You need to get out of
here, Kara,” said the raspy voice through the fissure.
Kara imagined that the voice belonged
to an elderly man. The image of Merlin, the wizard with wispy white
hair and a scruffy white beard that brushed the floor, popped into
her head. “You need to stop Zadkiel before it’s too
What—? Who are you? And
how do you know my name?” asked Kara. Her lips brushed the sharp
rock wall. She strained to see through the crack, but she was faced
with only a shadow.
There was a moment of silence, and
then the man spoke again.
I heard the guards talk
about you before. I know you are the guardian angel, Kara
Nightingale. I also know that you are different from most angels,
and that you possess unique and incredible powers, powers that
frighten and anger the High Council. You have many enemies in the
Legion, my dear.”
Kara heard the stranger
clear his voice, and then he spoke again. “I understand this is
in Tartarus, and that you are Asmodeus’s daughter.”
Kara flinched at the last words. It
was strange to her how the man had said it so matter of factly, as
if it was common knowledge amongst all the prisoners. She found
herself wondering if this man was another nut job and if some of
his sanity still remained. Would he be the kind of nut case that
never shuts up and keeps rambling on forever? Would his ramblings
accompany her till the end of time or until she lost her mind all
together? He knew who she was. Perhaps the other prisoners weren’t
My name is Legan,” said
the stranger. His voice was soft and kind, not at all the tone of a
He continued, “… and what I
have to tell you now is very important. You have to promise to tell
what I’m about to tell you. You cannot forget a single
detail. Promise me, Kara.”
Kara straightened. She couldn’t help
but be astonished at what she heard. “Um … nice to meet you, Legan.
But what are you talking about? What is it exactly you want me to
tell the council? It’s not likely I’ll ever get out … so you might
be wasting your time. I have a feeling I’ll be stuck in here for a
very, very long time.”
Kara heard the shuffling of feet, and
then a soft plop. She knew Legan had just sat with his back against
the wall. She pressed her cheek against the wall and felt a cool
tingle against her angel skin. The prisoner was silent again behind
the wall. Kara wondered if he was preparing his next words
carefully, to try and persuade her somehow.
You need to tell the
council,” said Legan finally, “that Zadkiel is a
Kara noticed the disgust in the
pronunciation of Zadkiel’s name, as though the name itself rotted
in his mouth. She had never liked the archangel Zadkiel; he had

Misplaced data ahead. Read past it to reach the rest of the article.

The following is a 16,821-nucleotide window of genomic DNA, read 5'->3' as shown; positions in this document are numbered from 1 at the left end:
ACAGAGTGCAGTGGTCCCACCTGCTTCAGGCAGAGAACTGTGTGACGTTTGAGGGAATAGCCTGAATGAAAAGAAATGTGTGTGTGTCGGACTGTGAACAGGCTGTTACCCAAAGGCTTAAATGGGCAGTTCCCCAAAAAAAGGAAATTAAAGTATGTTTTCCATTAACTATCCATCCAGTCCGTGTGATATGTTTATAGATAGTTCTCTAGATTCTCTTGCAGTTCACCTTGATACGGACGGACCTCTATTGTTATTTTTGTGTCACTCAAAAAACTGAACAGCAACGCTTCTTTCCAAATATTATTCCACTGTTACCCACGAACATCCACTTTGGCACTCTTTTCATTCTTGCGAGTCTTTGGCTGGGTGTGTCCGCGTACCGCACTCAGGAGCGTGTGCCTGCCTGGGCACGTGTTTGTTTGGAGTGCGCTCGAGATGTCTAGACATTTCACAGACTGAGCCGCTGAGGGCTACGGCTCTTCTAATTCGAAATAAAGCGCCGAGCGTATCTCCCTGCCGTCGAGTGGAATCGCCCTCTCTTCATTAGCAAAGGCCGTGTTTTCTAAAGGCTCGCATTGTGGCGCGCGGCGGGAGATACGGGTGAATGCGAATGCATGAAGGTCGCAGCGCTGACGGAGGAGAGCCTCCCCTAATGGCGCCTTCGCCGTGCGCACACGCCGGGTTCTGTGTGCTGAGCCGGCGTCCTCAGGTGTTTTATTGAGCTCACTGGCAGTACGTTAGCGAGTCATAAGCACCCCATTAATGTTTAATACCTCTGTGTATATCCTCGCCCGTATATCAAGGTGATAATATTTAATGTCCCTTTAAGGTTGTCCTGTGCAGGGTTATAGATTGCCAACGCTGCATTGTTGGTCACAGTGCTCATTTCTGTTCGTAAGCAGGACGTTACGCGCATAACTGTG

always made her feel unwelcome and grotesque. He had called her
demon filth more than once. Kara smiled and felt an immediate
empathy towards Legan for hating Zadkiel, too. Perhaps they could
Never liked him,”
announced Kara. “He always gave me the creeps. A traitor you say?
Are you sure?” She crossed her fingers. “You got proof?”
Not yet,” answered Legan,
and Kara heard the disappointment in his tone. “He has all the
council fooled. But
wasn’t fooled. I know which master he truly serves. That’s
why I ended up here. He knew I was on to him. He had to get rid of
me, you see. I was about to reveal his
Kara shivered at the mention of the
mark. The demon mark was the symbol of loyalty to the demon lord
who had made it. A nasty angry scar, a demon’s mark, like a
spider’s web, had wrapped around her ankle once. The entire Legion
had accused her of being a demon spy because of it. David had
pulled away from her when he saw it. She recalled his angry and
confused face when she had shown him her ankle. She had just
brushed it off as if it were nothing. She could never have imagined
the chaos it would cause later on. Although the archangel Raphael
had removed her mark, she couldn’t remove the distrust it had
caused. The damage had been done; she knew some angels would never
trust her ever again.
Where is he marked?” asked
Kara abruptly, her voice higher than she would have wanted. She
couldn’t imagine where the mark would be on him. Clearly, it was
I do not know,” said
Legan, and Kara heard him sigh. “The mark is hidden well on him.
How he managed to conceal it, I cannot tell though he must be using
some sort of illusion to mask it. A cloaking device of some sorts,
I am not sure. But I know he is marked!”
Kara bit her lip. She questioned
Legan’s story. Maybe Zadkiel had locked up the old man, and he
wanted to get back at him somehow. Getting involved with a madman
couldn’t help her present situation, she knew. With a sigh of
resignation, she pushed herself off the wall slowly and sat back
down with her back against the jagged rock. She didn’t want Legan
You do not believe me,”
Kara heard Legan say after a few minutes of silence. “You think I’m
a crazy old fool, don’t you? You believe I made this all